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Swissair's Sorry Situation

The Swiss government moved to rescue the country's national airline industry Monday, agreeing to pay the lion's share toward the cost of resurrecting much of collapsed flag carrier Swissair.

After more than a week of frantic talks between the government and leading Swiss companies, a total package of $2.58 billion was put together at the last minute to salvage a national airline and its Zurich airport hub -- along with tens of thousands of jobs.

"We are happy and relieved that this effort has succeeded," Swiss President Moritz Leuenberger said in disclosing the rescue package, a combination of government and industry financing.

"But jobs will be lost," said Leuenberger. "We don't have cause for a great euphoria."

Labor unions and officials had earlier forecast that 9,000 to 27,000 jobs in the Swissair group would be sacrificed.

Under the rescue deal smaller regional carrier Crossair will acquire two-thirds of the fleet and destinations of 70-year-old Swissair, once the pride of Switzerland.

It will fly Swissair's European destinations starting next Monday and long-haul flights starting April 2002. A special steering commission headed by Nestle Chairman Rainer Gut, one of the country's most respected business leaders, will manage the integration of the two operations. It was not clear if it would keep the Swissair name.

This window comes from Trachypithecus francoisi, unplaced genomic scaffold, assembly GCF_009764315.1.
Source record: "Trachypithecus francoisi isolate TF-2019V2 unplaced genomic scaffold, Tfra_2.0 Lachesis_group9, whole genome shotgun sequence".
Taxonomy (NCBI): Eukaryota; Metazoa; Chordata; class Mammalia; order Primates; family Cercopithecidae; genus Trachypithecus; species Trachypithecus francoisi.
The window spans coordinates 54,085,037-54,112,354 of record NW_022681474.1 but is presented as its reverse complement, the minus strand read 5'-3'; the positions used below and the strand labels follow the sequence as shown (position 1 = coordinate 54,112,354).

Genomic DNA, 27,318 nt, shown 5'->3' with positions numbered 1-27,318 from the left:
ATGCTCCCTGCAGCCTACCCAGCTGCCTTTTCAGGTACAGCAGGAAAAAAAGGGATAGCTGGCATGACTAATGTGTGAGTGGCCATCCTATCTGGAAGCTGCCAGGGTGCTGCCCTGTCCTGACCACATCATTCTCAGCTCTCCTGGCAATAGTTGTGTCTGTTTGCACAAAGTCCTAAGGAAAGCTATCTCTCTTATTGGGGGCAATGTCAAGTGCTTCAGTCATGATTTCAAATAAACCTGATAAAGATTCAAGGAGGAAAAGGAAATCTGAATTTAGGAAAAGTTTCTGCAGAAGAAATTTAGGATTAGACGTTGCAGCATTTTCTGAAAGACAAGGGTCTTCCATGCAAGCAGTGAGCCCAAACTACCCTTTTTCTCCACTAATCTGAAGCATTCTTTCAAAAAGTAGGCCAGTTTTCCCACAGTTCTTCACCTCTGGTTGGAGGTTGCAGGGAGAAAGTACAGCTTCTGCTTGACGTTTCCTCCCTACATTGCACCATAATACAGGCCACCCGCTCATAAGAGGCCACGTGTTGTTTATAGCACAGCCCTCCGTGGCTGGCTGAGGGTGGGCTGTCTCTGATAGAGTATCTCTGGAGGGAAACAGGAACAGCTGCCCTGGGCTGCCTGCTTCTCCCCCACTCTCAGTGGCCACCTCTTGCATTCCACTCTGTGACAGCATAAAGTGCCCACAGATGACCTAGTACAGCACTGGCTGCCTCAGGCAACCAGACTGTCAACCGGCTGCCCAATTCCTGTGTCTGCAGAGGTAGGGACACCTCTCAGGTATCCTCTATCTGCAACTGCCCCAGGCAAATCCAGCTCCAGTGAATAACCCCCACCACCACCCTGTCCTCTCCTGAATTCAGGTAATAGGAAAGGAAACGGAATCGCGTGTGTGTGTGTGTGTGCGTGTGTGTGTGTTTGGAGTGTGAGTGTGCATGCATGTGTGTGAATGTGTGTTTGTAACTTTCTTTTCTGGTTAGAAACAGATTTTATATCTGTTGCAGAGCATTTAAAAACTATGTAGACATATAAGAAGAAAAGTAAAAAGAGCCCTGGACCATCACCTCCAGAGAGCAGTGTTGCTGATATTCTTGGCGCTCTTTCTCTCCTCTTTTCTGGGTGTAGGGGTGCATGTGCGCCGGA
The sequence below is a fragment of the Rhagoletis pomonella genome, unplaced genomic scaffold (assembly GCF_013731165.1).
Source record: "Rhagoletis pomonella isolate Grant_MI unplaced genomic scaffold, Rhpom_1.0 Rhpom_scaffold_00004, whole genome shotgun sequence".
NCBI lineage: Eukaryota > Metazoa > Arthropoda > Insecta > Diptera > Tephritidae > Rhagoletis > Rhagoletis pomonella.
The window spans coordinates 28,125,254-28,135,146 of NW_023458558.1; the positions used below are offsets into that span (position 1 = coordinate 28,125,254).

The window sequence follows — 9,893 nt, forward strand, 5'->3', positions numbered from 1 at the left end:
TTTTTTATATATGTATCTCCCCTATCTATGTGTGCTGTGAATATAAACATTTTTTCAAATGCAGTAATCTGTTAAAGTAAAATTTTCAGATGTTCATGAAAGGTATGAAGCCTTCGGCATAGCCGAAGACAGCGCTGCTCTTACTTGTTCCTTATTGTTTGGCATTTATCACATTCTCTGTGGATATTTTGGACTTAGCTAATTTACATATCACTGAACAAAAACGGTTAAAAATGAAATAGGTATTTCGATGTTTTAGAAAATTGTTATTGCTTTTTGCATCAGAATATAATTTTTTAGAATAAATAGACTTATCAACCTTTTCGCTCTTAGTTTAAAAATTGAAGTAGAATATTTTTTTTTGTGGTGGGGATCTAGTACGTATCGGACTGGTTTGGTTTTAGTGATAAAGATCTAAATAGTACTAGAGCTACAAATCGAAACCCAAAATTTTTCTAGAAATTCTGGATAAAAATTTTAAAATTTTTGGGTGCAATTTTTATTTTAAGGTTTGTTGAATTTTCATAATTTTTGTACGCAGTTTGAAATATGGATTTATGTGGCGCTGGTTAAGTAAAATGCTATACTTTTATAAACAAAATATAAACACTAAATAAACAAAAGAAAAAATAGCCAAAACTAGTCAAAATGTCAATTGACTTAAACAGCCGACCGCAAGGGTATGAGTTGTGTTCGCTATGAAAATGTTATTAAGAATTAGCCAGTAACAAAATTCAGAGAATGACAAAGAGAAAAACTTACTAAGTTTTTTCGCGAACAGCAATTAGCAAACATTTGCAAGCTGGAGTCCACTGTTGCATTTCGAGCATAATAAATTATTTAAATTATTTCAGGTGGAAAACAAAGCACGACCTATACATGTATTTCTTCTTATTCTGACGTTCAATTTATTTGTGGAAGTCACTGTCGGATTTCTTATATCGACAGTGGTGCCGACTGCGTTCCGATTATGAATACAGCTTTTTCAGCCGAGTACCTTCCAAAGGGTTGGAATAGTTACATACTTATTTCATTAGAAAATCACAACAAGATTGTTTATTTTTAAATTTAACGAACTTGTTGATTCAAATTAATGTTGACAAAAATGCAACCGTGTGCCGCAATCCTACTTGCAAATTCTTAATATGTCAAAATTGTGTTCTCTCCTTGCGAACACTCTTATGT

The deal pulls Switzerland's airline industry back from the brink but a drastic restructuring program is still needed for the new company if it is to have a viable future in a global airline industry, where few firms show persistent profits.

The government had pledged to play only a minority role in the total rescue package, but now ends up paying nearly half of the total bill, much of it in aid that will never be paid back.

It was not clear Monday whether the European Commission would give its backing to the deal under its competition rules, which seek to ban states propping up their airlines.

While Switzerland is not a part of the European Union, it was due to adopt union rules in this area.

The company, which collapsed earlier this month, said the air travel chaos caused by the attacks on the United States delivered the final blow to the airline after months of massive losses.

"The situation of Swissair was worse than we thought for a long time, and it deteriorated dramatically after the events of Sept. 11," said Finance Minister Kaspar Villiger.

The Swissair debacle is expected to result in a Swiss budget deficit this year.

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